Turning the Tables on Respectability

“Wherever Jesus went there were riots; wherever I go they serve tea.” ~ N.T. Wright

I’m no mystic but I have had a few inexplicable experiences; experiences which proved to be as informative as much as they were transformative.

One such instance was when I was a boy of about twelve years of age. I was riding home from school on an old yellow bus on a warm spring day. Since I lived out of town, I rode alone at the back of the bus for about half an hour every afternoon. On this particular day I remember sitting quietly while staring out of the window at the blossoming trees, looking but not seeing. I was caught in one of those contemplative moods that are fairly common for young men left alone with their thoughts.

“What will I do with my life? What will I be?” Suddenly, it occurred to me, in a moment of quiet inspiration, that while I didn’t have any idea what I would do, I had a very clear notion of what I would not do.

I would not drive a bus every day; I was far too driven for that. I would not be an employee. I would not be a drudge. I would not be a drone or dromedary. I would not be a serial number or a beast of burden. I didn’t have the faintest idea what I would do, but I knew that I would not punch a time clock. I would not sit in a tiny cubicle, loathing Monday and longing for Friday. I couldn’t abide the thought of grinding along until there was nothing left but the grindstone.

As Providence would have it, I was right. My adolescent daydream became my destiny. Though at times I have been broke (or at least badly bent), I have never been a drone. I have turned my back on quislings, rejected promotions on principle, and eschewed ladders that led to nowhere. Of course, my insouciance has gotten me into some trouble along the way, but that is what one finds on the road less travelled. I have been perceived as aloof and arrogant—an unstable upstart, a loose canon, a veritable rouser of rabble. But perception and reality bear little resemblance to one another. One wit called such obstacles the cliff over which a man falls upwards. I say, Amen.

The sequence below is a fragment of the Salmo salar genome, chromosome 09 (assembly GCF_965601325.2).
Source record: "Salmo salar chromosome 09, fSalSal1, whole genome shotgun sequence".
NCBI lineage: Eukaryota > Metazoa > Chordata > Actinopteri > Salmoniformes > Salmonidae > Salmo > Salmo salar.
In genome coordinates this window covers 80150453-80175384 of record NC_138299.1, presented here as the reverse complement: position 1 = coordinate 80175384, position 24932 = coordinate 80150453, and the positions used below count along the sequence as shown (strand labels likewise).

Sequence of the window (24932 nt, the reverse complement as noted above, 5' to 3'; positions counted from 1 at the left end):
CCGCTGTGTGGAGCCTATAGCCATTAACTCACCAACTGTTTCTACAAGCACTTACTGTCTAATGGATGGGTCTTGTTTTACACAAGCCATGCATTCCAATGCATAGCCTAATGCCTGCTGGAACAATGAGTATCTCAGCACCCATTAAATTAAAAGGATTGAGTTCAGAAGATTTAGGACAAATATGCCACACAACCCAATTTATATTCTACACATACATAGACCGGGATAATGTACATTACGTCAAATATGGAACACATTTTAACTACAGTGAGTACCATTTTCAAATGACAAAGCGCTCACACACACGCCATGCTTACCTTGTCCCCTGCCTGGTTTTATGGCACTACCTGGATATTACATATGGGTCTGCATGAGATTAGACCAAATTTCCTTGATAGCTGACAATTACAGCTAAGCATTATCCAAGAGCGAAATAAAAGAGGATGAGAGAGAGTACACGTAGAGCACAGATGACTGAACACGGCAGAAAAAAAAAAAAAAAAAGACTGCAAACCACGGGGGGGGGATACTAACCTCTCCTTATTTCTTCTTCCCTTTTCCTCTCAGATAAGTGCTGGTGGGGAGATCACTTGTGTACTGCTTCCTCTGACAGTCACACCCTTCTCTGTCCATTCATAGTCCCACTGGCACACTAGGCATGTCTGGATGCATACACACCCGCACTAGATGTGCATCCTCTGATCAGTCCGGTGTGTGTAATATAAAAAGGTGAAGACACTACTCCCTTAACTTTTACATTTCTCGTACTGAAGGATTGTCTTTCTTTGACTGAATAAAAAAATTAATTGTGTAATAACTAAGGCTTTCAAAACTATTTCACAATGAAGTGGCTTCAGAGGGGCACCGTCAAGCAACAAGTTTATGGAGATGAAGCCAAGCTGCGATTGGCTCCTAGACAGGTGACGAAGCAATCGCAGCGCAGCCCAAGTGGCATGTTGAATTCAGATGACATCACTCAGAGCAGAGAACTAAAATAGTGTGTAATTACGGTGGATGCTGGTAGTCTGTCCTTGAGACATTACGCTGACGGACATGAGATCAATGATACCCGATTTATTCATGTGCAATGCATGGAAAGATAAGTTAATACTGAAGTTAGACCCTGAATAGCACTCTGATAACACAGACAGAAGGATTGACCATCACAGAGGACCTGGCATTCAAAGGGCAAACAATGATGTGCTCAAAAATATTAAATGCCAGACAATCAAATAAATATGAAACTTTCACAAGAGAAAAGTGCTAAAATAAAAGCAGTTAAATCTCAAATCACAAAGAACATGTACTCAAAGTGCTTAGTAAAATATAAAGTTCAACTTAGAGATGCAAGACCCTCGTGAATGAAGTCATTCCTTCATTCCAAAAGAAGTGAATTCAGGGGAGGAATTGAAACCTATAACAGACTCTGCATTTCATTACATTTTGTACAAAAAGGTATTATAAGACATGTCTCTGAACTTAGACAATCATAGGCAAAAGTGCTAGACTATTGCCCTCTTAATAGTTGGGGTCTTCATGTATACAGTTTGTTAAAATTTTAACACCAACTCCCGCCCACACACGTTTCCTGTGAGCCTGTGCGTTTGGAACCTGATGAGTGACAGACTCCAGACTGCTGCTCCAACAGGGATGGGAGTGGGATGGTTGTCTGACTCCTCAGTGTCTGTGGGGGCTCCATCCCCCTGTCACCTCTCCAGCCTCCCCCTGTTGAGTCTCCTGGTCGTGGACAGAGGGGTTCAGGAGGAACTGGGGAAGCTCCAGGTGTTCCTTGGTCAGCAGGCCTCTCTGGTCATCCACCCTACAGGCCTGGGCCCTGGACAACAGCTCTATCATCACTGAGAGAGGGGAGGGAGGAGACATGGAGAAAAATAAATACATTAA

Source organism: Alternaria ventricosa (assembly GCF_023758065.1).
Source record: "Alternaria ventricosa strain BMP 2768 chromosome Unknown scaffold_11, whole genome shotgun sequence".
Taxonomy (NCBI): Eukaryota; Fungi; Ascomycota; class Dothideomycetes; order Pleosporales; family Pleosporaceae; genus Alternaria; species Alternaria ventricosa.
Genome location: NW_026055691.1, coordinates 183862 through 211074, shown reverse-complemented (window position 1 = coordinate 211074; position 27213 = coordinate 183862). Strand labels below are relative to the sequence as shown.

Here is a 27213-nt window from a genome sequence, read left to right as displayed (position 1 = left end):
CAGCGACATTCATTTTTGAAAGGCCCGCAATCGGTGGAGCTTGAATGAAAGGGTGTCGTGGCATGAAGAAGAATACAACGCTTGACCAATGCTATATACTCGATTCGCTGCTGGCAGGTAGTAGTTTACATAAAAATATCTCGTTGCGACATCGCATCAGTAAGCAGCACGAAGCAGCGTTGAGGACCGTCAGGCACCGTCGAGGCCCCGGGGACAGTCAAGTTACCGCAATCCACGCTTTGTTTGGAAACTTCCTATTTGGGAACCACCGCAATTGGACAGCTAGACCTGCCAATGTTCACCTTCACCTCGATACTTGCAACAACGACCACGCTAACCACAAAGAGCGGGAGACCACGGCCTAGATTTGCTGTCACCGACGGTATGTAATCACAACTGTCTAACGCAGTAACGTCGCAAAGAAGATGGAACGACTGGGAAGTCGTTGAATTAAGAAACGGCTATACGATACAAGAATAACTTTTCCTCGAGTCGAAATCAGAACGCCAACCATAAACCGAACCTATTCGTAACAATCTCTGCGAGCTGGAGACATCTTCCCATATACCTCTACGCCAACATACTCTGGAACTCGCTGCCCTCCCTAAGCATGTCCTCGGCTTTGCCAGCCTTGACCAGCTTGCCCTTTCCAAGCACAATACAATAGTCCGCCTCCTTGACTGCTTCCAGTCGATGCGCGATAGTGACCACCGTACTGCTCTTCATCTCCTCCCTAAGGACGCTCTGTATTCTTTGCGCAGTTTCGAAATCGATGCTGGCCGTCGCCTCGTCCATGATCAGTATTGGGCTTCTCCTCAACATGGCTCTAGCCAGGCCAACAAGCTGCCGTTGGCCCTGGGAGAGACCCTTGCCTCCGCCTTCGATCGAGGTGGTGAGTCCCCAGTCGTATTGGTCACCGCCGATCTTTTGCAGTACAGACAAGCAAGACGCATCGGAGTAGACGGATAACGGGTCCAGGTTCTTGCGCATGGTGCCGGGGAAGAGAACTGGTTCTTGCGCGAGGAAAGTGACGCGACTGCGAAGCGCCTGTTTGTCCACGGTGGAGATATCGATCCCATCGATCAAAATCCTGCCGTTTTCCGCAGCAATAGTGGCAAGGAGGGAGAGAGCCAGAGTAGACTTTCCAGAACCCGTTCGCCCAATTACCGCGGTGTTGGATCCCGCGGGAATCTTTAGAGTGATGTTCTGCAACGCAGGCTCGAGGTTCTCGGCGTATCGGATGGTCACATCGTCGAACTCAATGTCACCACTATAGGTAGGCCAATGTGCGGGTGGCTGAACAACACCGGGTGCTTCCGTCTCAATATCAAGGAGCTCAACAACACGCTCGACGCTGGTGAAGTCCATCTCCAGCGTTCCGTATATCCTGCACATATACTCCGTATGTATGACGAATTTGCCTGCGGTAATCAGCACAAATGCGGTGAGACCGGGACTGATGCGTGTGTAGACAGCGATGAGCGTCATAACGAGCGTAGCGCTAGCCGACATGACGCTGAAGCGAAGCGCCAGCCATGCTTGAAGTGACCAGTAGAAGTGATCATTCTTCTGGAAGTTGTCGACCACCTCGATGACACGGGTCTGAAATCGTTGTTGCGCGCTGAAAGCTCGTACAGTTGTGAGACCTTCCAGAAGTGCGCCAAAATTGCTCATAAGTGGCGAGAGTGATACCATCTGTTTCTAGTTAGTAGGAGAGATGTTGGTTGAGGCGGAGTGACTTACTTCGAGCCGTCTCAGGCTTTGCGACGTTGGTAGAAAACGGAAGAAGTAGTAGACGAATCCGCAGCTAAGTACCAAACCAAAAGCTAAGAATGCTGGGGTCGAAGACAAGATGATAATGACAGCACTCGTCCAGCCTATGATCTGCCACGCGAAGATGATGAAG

I blame Mrs. Hill. She was my childhood Sunday School teacher and she started it. She taught me the stories of Jesus with her warm smile and worn out flannel graph. She would place paper figures of Jesus and the disciples on the flannel-covered board and move them about to illustrate the particular lesson for the day. I learned about a wee, little man and his sycamore tree, a boy who gave Jesus his sack lunch, and Lazarus who rose like an Egyptian mummy from the dead. But mostly I learned about Jesus. Jesus mean and wild.

I blame Mrs. Hill and her flannel graph for my contrariness. It was that story about Jesus turning the tables on the religious power-brokers of his day that got my blood up. To me this was the most exciting story of them all. Some of the more pious saints later told me that Jesus acted so “out of character” because he didn’t like the merchants selling their wares in the temple, but somehow I knew better than that. Jesus turned over the tables because he was mad as an old, wet hen.  If the picture of Jesus as a “raging rabbi” unsettles you then the point of it all is getting through.

He was angry.  He sent pigeons and penny-filled purses flying hither and yon. He scattered the sheep with cords and threatened the goats who were selling them for exorbitant prices. The zeal of the Lord consumed him. It was gnawing at me pretty good too.

She didn’t paint a portrait of the Jesus that could do wonderful shampoo commercials, with his silken hair and perfectly apportioned face. She taught us that the Lord’s Christ had fire in his eyes and lighting in his fists. He was the great iconoclast. He was no doormat deity. He was anything but respectable. That made him worthy of respect.

He saw Peter, James, John, Matthew, and the rest being drones and he told them to walk away from it all. “Follow me,” he said. And they did. They weren’t cut out to be cut outs.

He was paradox incarnate. He blessed the down and out and he cursed the high and mighty. He stooped down to prostitutes and stood up to pharisees. He wasn’t given to the trite dearlybelovedism of most modern ministers. He addressed his combative congregants as pit vipers, whitewashed tombs, bastard sons of Abraham, and other glowing appellations. And he did so without quenching one smoking flax.

I decided early on to follow his steps as best I could, turning the tables on those who sought to tame him. Is that a respectable ambition? I certainly hope not…

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